Laboratory Animal Health Facility
- Hilton Klein, DVM
- Anthony Lerro, BS, LATG
Annmarie T Pimble, AS
- Annmarie T Pimble, AS
Reimann R263 and R290
- Reimann R263 and R290
- Pricing &
- Contact Annmarie Pimble for pricing and scheduling.
The primary services provided by the Laboratory Animal Health Facility (LAHF) include the following: health monitoring, maintenance of an SPF rodent colony, diagnostic services, teaching, and training for investigators and their technicians, consultation with investigators, and technical services.
The health of the research animals is maintained through an established disease elimination program, strict quarantine procedures, and constant surveillance of the animals for evidence of disease. Animals are imported in the order in which the request for importation is received. Imported rodents, from collaborators, that are to be maintained at Fox Chase in either Barrier Facility are rederived by the LAHF, in conjunction with the Transgenic Mouse Facility, to eliminate any possible pathogens. This is necessary to safeguard the large number of immune-deficient mice used in this part of the animal colony. Mice obtained from other institutions may harbor potential pathogens such as Helicobacter and Pneumocystis carinii. All animals from collaborators are quarantined and rederived before entering the facility.
Rodents from commercial production colonies with extensive health monitoring indicating that the rodents are free of pathogens are imported directly into the colony. Helicobacter hepaticus and bilis, which have recently been identified as pathogens in laboratory animal medicine, have been identified in a few colonies of mice at Fox Chase. The presence of Helicobacter is something that should be eliminated in a true SPF colony, so there are plans underway to rederive the lines harboring Helicobacter. The only exceptions to SPF animals are the frogs, ducks, and wild-caught woodchucks, which are housed in separate rooms.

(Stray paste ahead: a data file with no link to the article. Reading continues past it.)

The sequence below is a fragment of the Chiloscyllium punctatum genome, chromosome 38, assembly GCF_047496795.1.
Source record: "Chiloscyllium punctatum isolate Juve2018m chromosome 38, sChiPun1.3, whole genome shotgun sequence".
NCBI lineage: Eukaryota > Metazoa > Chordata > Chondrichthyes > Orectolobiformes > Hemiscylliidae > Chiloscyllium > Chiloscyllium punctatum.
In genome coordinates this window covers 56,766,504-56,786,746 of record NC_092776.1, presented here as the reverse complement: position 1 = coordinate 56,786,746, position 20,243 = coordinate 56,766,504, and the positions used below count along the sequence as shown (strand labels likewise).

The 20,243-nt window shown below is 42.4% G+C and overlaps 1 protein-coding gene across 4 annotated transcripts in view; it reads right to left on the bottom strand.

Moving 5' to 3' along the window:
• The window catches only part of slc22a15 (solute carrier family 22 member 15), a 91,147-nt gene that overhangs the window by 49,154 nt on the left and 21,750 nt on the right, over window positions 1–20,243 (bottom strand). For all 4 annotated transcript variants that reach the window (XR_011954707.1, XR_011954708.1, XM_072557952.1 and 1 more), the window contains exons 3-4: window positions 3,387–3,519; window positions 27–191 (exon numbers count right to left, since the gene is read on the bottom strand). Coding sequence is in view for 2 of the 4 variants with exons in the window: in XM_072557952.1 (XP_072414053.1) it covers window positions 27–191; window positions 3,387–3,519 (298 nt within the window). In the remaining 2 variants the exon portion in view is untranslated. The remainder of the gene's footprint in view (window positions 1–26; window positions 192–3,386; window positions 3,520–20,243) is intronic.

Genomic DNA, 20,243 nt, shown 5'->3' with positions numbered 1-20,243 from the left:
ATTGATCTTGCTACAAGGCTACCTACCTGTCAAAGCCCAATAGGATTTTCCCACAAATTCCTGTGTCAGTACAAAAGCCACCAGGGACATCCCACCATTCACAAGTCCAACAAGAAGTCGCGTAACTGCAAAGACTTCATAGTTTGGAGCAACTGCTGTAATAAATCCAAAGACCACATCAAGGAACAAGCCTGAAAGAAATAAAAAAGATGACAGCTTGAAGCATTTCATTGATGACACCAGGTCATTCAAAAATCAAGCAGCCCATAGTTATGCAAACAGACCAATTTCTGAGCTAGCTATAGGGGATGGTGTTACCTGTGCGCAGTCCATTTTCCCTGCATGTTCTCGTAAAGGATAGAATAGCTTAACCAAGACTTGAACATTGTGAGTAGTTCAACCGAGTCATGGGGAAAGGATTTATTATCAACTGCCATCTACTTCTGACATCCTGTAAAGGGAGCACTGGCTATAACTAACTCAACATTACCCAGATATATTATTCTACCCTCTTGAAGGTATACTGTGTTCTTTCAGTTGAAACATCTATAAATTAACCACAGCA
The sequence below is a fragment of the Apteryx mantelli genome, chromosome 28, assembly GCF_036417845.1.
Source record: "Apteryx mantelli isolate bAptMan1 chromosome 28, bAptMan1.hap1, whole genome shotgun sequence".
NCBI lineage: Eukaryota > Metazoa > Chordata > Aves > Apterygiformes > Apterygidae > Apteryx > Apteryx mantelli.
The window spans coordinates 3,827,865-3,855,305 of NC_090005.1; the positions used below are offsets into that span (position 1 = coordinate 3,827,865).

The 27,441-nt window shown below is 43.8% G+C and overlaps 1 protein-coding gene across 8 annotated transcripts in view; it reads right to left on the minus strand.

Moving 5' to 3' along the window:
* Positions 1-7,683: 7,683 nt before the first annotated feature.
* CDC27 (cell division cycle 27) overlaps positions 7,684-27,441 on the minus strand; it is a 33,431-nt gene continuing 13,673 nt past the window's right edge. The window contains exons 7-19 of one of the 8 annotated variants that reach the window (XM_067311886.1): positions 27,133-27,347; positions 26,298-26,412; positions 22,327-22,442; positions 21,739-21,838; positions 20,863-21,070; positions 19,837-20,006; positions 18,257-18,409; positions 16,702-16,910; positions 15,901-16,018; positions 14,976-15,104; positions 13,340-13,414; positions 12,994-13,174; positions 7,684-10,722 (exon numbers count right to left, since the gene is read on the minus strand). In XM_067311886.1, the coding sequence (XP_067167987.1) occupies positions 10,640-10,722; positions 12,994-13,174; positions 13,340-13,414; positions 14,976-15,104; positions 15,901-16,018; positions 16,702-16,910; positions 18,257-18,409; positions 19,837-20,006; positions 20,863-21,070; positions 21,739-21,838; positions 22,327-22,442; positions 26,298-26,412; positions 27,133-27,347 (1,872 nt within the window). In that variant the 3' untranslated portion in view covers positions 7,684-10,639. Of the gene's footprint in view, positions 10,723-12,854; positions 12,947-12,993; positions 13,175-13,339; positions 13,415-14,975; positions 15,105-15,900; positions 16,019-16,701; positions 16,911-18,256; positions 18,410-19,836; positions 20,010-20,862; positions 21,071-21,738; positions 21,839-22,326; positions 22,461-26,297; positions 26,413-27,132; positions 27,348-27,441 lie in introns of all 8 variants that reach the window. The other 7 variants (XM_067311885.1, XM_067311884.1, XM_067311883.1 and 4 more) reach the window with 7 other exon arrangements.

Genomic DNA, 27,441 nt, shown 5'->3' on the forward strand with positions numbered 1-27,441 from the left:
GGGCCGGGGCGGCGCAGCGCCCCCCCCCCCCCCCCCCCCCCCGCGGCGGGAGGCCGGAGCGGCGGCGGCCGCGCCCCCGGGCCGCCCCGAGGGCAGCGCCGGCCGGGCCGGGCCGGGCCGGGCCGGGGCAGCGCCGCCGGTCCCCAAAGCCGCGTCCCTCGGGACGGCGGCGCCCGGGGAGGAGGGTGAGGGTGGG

The LAHF maintains a sentinel animal program. Sentinel animals, known to be free of murine pathogens, are housed in all rodent rooms. These animals are regularly sampled to detect the presence of infectious agents. Overt disease states as well as latent diseases can seriously affect research. The LAHF attempts to identify and control all potential pathogens to safeguard the animals and prevent interference with experimental results. In this way, potential problem areas can be identified and measures taken to eliminate the pathogen and prevent dissemination through the colony.
Each animal at Fox Chase is also observed daily for any evidence of abnormalities. The animal caretakers submit an animal health report for each room when it is changed that identifies any animal showing any abnormalities. Such animals are examined by the LAHF and when a possible health problem is identified in the colony, animals are selected for diagnostic work. This diagnostic work includes bacteriologic cultures, serology, PCR for selected pathogens, and necropsy.
The LAHF staff also provides technical services. These services include animal surgery, antibody production in rabbits, mice, and rats, collecting samples from animals, tumor line maintenance, necropsies, tumor and cell culture screening, and microbiological/serological testing.
The LAHF maintains an animal health laboratory used for animal diagnostic services. The following equipment is contained within the LAHF:
- Unitron ZSB No. 800141 Dissecting Microscope and Fiberoptic Light Source;
- Nikon Binocular Microscope, 100X, 400X, 1000X, Phase option;
- Leitz Binocular Microscope;
- Lab-Line, No. 120 Incubator;
- Blue M, Dry Type Bacteriological Incubator;
- Damon/IEC MB Micro Hematocrit Centrifuge;
- IEC Clinical Centrifuge;
- Mettler H80 Balance;
- Adams-Dynac Centrifuge;
- Hybaid Omni gene PCR machine;
- E-G 105 Electrophoresis power supply;
- Hermle Labnet Z233 MH Centrifuge;
- Fisher Biotech Transilluminator (FBTI-614);
- Photo-Documentation Camera and Hood.